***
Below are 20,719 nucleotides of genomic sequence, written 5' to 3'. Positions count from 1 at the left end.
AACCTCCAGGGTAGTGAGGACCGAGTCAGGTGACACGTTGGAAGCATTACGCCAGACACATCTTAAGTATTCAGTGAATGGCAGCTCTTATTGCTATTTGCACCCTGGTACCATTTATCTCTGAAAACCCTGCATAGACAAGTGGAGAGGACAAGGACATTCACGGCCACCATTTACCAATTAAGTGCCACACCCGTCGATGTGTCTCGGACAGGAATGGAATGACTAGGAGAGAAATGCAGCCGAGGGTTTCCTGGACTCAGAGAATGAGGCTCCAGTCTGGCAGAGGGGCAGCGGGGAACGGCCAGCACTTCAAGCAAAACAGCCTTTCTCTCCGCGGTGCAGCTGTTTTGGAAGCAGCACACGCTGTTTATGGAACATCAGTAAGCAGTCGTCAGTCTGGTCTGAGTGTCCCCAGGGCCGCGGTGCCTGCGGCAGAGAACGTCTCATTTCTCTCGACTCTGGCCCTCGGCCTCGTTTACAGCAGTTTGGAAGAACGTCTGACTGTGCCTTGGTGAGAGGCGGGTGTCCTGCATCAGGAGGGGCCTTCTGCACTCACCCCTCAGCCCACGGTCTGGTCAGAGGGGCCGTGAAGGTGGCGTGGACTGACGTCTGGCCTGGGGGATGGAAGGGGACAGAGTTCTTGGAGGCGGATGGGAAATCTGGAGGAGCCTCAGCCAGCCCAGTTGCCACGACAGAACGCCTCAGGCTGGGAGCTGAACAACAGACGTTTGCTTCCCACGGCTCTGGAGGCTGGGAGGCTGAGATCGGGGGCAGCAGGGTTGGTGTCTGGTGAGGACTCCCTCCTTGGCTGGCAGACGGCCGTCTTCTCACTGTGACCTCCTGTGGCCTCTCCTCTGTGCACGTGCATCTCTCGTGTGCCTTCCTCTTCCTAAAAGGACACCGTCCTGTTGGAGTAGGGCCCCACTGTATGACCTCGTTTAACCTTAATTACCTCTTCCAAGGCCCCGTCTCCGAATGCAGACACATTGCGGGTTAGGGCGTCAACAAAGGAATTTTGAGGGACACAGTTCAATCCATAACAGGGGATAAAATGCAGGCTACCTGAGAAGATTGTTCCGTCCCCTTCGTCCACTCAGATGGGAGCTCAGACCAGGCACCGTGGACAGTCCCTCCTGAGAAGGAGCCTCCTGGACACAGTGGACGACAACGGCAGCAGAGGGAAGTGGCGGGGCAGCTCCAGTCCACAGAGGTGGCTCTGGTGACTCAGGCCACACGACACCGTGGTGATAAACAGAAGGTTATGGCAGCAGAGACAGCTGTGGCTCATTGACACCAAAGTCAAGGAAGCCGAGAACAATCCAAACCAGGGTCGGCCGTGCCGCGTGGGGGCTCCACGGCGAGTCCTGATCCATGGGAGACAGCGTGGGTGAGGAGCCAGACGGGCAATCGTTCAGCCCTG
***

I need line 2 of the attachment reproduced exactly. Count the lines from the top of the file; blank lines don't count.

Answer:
AACCTCCAGGGTAGTGAGGACCGAGTCAGGTGACACGTTGGAAGCATTACGCCAGACACATCTTAAGTATTCAGTGAATGGCAGCTCTTATTGCTATTTGCACCCTGGTACCATTTATCTCTGAAAACCCTGCATAGACAAGTGGAGAGGACAAGGACATTCACGGCCACCATTTACCAATTAAGTGCCACACCCGTCGATGTGTCTCGGACAGGAATGGAATGACTAGGAGAGAAATGCAGCCGAGGGTTTCCTGGACTCAGAGAATGAGGCTCCAGTCTGGCAGAGGGGCAGCGGGGAACGGCCAGCACTTCAAGCAAAACAGCCTTTCTCTCCGCGGTGCAGCTGTTTTGGAAGCAGCACACGCTGTTTATGGAACATCAGTAAGCAGTCGTCAGTCTGGTCTGAGTGTCCCCAGGGCCGCGGTGCCTGCGGCAGAGAACGTCTCATTTCTCTCGACTCTGGCCCTCGGCCTCGTTTACAGCAGTTTGGAAGAACGTCTGACTGTGCCTTGGTGAGAGGCGGGTGTCCTGCATCAGGAGGGGCCTTCTGCACTCACCCCTCAGCCCACGGTCTGGTCAGAGGGGCCGTGAAGGTGGCGTGGACTGACGTCTGGCCTGGGGGATGGAAGGGGACAGAGTTCTTGGAGGCGGATGGGAAATCTGGAGGAGCCTCAGCCAGCCCAGTTGCCACGACAGAACGCCTCAGGCTGGGAGCTGAACAACAGACGTTTGCTTCCCACGGCTCTGGAGGCTGGGAGGCTGAGATCGGGGGCAGCAGGGTTGGTGTCTGGTGAGGACTCCCTCCTTGGCTGGCAGACGGCCGTCTTCTCACTGTGACCTCCTGTGGCCTCTCCTCTGTGCACGTGCATCTCTCGTGTGCCTTCCTCTTCCTAAAAGGACACCGTCCTGTTGGAGTAGGGCCCCACTGTATGACCTCGTTTAACCTTAATTACCTCTTCCAAGGCCCCGTCTCCGAATGCAGACACATTGCGGGTTAGGGCGTCAACAAAGGAATTTTGAGGGACACAGTTCAATCCATAACAGGGGATAAAATGCAGGCTACCTGAGAAGATTGTTCCGTCCCCTTCGTCCACTCAGATGGGAGCTCAGACCAGGCACCGTGGACAGTCCCTCCTGAGAAGGAGCCTCCTGGACACAGTGGACGACAACGGCAGCAGAGGGAAGTGGCGGGGCAGCTCCAGTCCACAGAGGTGGCTCTGGTGACTCAGGCCACACGACACCGTGGTGATAAACAGAAGGTTATGGCAGCAGAGACAGCTGTGGCTCATTGACACCAAAGTCAAGGAAGCCGAGAACAATCCAAACCAGGGTCGGCCGTGCCGCGTGGGGGCTCCACGGCGAGTCCTGATCCATGGGAGACAGCGTGGGTGAGGAGCCAGACGGGCAATCGTTCAGCCCTG